This verse is often invoked in the context of the marital relationship to teach against male headship.  Rather than the wife submitting to the man, it is claimed that Paul argued for mutual submission: the wife should submit to her husband, but the husband should also submit to his wife.  This principle is extended beyond the marriage relationship as well to include all Christians.  Each Christian ought to submit themselves to each other.

Is that the point of this passage? Is Paul teaching that we should always yield our will to someone else’s will?  I think not.  While a look at the context will prove this to be so, common sense alone rules this interpretation out.  Consider the following: (more…)

no-visionFor many years this proverb has been misinterpreted, probably because the KJV translates it “Where there is no vision, the people perish.” What we typically hear preached from this verse is that a church must have a long-term goal and plan if they wish to thrive rather than perish. That may be good advice, but that’s not the meaning of this proverb.

The word vision does not refer to one’s ability to formulate future goals and plans, but is a synonym for the prophetic word which comes from God’s prophets.

“Perish” has also been misunderstood.  It’s not referring to churches that will cease to exist if they don’t have a vision, or to the spiritual perishing of unbelievers who will perish in hell if the church does not get a vision for the lost.  The word means “to cast off all restraint.”  The point of the Proverb, then, is that when there is no prophetic word from God to guide the people, they will cast off all moral restraint and follow their own evil devices.

Keep it in context….

peace-of-christ-rule-in-heartsLet the peace of Christ be in control in your heart (for you were in fact called as one body to this peace), and be thankful. (Colossians 3:15)

We have often interpreted this verse in an individualistic fashion to mean that each Christian should have peace in our heart.  This verse is even appealed to in support of the teaching that intrapersonal peace in our heart is a means by which we discern God’s will for our life.  Is this what Paul was conveying?  Let’s look at the context. (more…)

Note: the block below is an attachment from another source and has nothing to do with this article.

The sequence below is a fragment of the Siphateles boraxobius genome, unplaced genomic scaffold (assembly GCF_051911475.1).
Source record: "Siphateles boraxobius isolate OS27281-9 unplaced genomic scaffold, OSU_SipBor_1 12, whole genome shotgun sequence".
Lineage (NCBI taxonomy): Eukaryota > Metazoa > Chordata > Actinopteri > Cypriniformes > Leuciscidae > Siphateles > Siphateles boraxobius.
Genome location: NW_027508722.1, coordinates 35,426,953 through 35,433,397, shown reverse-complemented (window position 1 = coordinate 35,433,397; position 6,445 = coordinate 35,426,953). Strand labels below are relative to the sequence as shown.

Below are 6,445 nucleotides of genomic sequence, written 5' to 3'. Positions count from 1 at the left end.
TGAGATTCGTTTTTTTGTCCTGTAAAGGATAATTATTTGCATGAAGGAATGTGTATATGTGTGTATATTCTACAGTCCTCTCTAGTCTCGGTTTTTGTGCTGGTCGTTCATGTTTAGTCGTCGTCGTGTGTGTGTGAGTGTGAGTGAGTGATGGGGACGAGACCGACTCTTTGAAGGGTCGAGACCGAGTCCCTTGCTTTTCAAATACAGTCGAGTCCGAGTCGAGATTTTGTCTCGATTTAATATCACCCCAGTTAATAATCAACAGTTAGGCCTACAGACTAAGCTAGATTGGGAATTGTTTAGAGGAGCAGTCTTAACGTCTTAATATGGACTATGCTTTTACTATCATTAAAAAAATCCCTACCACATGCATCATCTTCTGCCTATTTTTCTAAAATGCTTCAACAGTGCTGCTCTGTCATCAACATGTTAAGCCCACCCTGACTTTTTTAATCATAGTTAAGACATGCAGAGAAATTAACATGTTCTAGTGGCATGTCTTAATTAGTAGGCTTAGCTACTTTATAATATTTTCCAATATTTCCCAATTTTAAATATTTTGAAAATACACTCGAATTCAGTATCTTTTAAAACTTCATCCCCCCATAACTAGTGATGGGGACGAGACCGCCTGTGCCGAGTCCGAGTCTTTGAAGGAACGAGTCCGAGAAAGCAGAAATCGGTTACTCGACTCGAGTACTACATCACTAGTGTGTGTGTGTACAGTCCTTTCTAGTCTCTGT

The doctrine of inerrancy holds that the original manuscripts of Scripture were inspired by God, and thus inerrant.  Both Christians and skeptics alike have questioned the rationality and utility of the doctrine in light of the fact that we do not possess those manuscripts, and the manuscripts we do possess contain errors.

Regarding the rationality of the doctrine, why God would extend His power to inspire every word down to the very case and voice only to immediately allow some of those words to be garbled by the first few scribes who copied the inerrant text?  Why extend your power to create an inerrant text if you’re not also going to extend your power to preserve it in the same inerrant fashion?

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Unfortunately, someone took the scrolls from the cave years ago.  We can only wonder where those scrolls are now.

testing_the_spiritsBeloved, do not believe every spirit, but test the spirits to see whether they are from God… (1 John 4:1a)

… for he who is in you is greater than he who is in the world. (1 John 4:4b)

Portions of 1 John 4:1-6 are often cited in discussions of spiritual warfare.  John’s admonition to “test the spirits to see whether they are from God” (4:1) is cited as evidence that we need to exercise spiritual discernment to distinguish between angelic and demonic spirits, or even good and bad human spirits.  “Greater is he who is in you than he who is in the world” (4:4b) is typically quoted in the context of overcoming the Devil.  But are these passages being interpreted correctly?  Are they referring to spiritual warfare?  To find out, let’s look at the context. (more…)

all-things-through-christI can do all things through him who strengthens me. (Philippians 4:13)